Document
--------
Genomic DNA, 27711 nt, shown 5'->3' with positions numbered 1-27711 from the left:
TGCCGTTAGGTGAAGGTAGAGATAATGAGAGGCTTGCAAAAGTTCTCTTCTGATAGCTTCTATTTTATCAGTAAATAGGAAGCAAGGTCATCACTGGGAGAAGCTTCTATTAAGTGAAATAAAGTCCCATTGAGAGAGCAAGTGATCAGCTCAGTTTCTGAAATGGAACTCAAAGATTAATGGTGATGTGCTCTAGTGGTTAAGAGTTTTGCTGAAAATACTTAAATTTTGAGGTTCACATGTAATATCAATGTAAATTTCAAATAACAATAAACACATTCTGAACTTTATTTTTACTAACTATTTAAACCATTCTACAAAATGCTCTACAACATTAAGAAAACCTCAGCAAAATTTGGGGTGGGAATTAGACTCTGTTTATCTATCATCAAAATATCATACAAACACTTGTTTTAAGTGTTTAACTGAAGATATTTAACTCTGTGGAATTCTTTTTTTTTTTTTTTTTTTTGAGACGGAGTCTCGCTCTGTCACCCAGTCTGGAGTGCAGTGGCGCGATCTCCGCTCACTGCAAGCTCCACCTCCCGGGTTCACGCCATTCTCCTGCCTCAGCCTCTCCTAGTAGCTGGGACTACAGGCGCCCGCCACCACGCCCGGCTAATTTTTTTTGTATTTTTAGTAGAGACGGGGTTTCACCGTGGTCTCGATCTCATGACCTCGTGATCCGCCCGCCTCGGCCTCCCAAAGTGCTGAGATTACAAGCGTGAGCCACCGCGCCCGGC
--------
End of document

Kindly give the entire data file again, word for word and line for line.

Genomic DNA, 27711 nt, shown 5'->3' with positions numbered 1-27711 from the left:
TGCCGTTAGGTGAAGGTAGAGATAATGAGAGGCTTGCAAAAGTTCTCTTCTGATAGCTTCTATTTTATCAGTAAATAGGAAGCAAGGTCATCACTGGGAGAAGCTTCTATTAAGTGAAATAAAGTCCCATTGAGAGAGCAAGTGATCAGCTCAGTTTCTGAAATGGAACTCAAAGATTAATGGTGATGTGCTCTAGTGGTTAAGAGTTTTGCTGAAAATACTTAAATTTTGAGGTTCACATGTAATATCAATGTAAATTTCAAATAACAATAAACACATTCTGAACTTTATTTTTACTAACTATTTAAACCATTCTACAAAATGCTCTACAACATTAAGAAAACCTCAGCAAAATTTGGGGTGGGAATTAGACTCTGTTTATCTATCATCAAAATATCATACAAACACTTGTTTTAAGTGTTTAACTGAAGATATTTAACTCTGTGGAATTCTTTTTTTTTTTTTTTTTTTTGAGACGGAGTCTCGCTCTGTCACCCAGTCTGGAGTGCAGTGGCGCGATCTCCGCTCACTGCAAGCTCCACCTCCCGGGTTCACGCCATTCTCCTGCCTCAGCCTCTCCTAGTAGCTGGGACTACAGGCGCCCGCCACCACGCCCGGCTAATTTTTTTTGTATTTTTAGTAGAGACGGGGTTTCACCGTGGTCTCGATCTCATGACCTCGTGATCCGCCCGCCTCGGCCTCCCAAAGTGCTGAGATTACAAGCGTGAGCCACCGCGCCCGGC